Thursday, April 21, 2011

Cooking Chicken 101

TiPs for handling and cooking chicken

1. Don't rinse the chicken - that just spreads bacteria. You can pat it dry with towels (paper or clean cloth).

2. If you use a plastic cutting board, sanitize it afterwards in a dishwasher. Wood can be hand washed with a sanitizing solution (I prefer vinegar and salt to bleach).

3. Wash your hands well and often; be careful to clean under fingernails. Using plastic gloves works too.

4. The USDA recommended temperature for cooked chicken has been revised to 165°. (It used to be higher.)

5. Use an instant-read thermometer - you can't tell if it's done just by looking. You might want to check the temperature in more than one location, such as the thickest part of the thigh and breast, being careful not to touch bone.

6. When buying poultry, check the sell-by date and buy the one farthest out.

7. Cook within 2 days of buying, regardless of sell-by date. Home refrigerators are warmer than store fridges.

8. Save the scraps - bones, trimmings, giblets. You can add them to a freezer bag and freeze to make broth later.*

9. Save the fat! It's healthier than you may think - high in helpful fats and low in polyunsaturated fats.

10. Cook at a moderate temperature - high temperature or broiling can dry it out and cook unevenly (too done/dry outside, not done inside.)

*to make broth:
· Put the bones** and scraps in a pot (a crockpot works well) and cover with water.

· Add some onion, carrot, celery, herbs (thyme, bay leaf, sage).

· Turn the heat to "low" and bring SLOWLY to a simmer. (DO NOT BOIL or it will turn cloudy and muddy-looking.)

· Cover and simmer for 2 to 6 hours.

· Strain the broth through a fine sieve or cheese-cloth lined colander.

· Discard the scraps and the vegetables.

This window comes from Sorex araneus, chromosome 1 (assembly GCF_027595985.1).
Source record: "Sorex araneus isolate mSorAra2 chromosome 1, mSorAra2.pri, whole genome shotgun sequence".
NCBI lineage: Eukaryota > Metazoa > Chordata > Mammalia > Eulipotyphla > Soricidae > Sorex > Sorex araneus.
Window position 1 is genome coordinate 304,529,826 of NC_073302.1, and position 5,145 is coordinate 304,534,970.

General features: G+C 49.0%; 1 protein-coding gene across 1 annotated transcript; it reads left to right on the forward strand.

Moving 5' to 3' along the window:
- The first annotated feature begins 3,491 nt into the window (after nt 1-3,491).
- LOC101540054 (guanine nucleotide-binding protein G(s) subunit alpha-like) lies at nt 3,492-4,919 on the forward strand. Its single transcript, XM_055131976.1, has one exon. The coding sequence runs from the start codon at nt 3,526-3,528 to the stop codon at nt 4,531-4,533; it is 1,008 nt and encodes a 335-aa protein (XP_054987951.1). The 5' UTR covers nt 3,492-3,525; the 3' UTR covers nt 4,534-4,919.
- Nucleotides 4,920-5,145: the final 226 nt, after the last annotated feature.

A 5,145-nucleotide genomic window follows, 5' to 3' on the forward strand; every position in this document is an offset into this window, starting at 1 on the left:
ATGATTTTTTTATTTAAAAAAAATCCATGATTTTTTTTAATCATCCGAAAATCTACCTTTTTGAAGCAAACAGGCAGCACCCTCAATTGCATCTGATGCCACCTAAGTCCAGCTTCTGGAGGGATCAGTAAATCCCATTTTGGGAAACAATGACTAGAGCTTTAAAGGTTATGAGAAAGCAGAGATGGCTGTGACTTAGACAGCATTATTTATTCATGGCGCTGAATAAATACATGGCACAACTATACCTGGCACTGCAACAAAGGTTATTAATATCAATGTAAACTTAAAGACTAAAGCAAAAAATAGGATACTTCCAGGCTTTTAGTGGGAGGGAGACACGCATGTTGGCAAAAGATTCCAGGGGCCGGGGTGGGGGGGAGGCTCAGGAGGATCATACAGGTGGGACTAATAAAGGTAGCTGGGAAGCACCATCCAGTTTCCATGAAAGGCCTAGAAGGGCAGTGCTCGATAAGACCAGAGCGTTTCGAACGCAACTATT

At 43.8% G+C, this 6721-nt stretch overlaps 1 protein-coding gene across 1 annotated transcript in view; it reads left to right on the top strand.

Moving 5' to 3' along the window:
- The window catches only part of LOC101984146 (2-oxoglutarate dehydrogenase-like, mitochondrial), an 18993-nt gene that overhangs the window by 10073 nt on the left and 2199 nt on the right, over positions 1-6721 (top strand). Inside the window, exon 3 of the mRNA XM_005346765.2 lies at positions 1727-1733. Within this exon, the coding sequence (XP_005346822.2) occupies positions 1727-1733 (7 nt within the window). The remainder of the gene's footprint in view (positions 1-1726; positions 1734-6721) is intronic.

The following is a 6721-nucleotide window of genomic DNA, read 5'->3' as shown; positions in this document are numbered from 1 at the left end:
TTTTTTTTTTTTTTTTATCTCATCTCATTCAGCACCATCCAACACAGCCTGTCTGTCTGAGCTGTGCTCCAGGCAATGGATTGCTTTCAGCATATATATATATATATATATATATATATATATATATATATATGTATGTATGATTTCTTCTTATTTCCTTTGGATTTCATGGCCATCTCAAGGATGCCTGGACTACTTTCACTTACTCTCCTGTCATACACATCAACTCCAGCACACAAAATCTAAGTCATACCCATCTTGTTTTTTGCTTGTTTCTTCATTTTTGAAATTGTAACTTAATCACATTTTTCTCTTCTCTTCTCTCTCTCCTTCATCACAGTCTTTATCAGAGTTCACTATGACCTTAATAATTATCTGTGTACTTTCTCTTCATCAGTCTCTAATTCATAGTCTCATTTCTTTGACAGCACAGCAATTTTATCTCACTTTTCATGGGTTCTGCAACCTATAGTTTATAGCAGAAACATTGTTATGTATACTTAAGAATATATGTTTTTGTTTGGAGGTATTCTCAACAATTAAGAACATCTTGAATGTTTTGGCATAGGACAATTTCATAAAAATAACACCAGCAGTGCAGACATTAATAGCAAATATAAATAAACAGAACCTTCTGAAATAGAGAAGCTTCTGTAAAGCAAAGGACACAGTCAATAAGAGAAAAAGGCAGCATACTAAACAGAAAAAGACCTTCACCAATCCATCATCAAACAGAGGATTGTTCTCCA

· Season the broth to taste with salt.

· Pour the broth into containers (such as quart size yogurt tubs or wide-mouth canning jars).

· Chill the strained broth in the fridge for 12 - 24 hours.

· When chilled, the fat will rise to the top and form a solid layer that is easy to remove.

· Save the fat***! You can store it in small 1/2 cup containers and freeze.

· If the broth is solid (jelled) when chilled, that is a good thing! It means it is full of protein and flavor!

· You can use the broth right away or freeze. Freeze in 1 cup containers for ease of use.

· To make soup - add cooked vegetables, rice, noodles, lemon juice, ginger, etc. and heat.

**An option: To give the broth a darker, roasty flavor, roast the bones in a 350° oven for 30 minutes before making broth.

Tuesday, April 12, 2011

Spring Vegetables

The local people in West Virginia told us that you need to eat greens in the Springtime to thin your blood (which got thick during the winter to keep you warm). So in that spirit, here are two spring vegetables I made today. I saw that the mint is starting to leaf out in my garden so it is time to make Minted Peas.


First, I put some frozen baby peas in pan, added a little water and brought it to a boil. Then I shocked the peas in cold water and drained them. Put 'em in a bowl.

Chopped some fresh mint leaves, and the first baby chives from the garden.

Put the mint in the peas.

Warmed the chives in a tablespoonful of olive oil/butter in a pan, and added this to the peas.



Frozen baby artichokes are available at Trader Joe's. I simmered them in a covered pan with a little water, Then drained them in a colander.

Added some lemon zest:

Heated some chicken Schmaltz that I had saved and frozen from when I made a herb roasted chicken, and sauteed some garlic:

Added some oregano and black pepper, and seasalt:

Tossed back in the artichokes to warm them, with a squeeze of lemon juice:


Served with some red Canada herbal tea: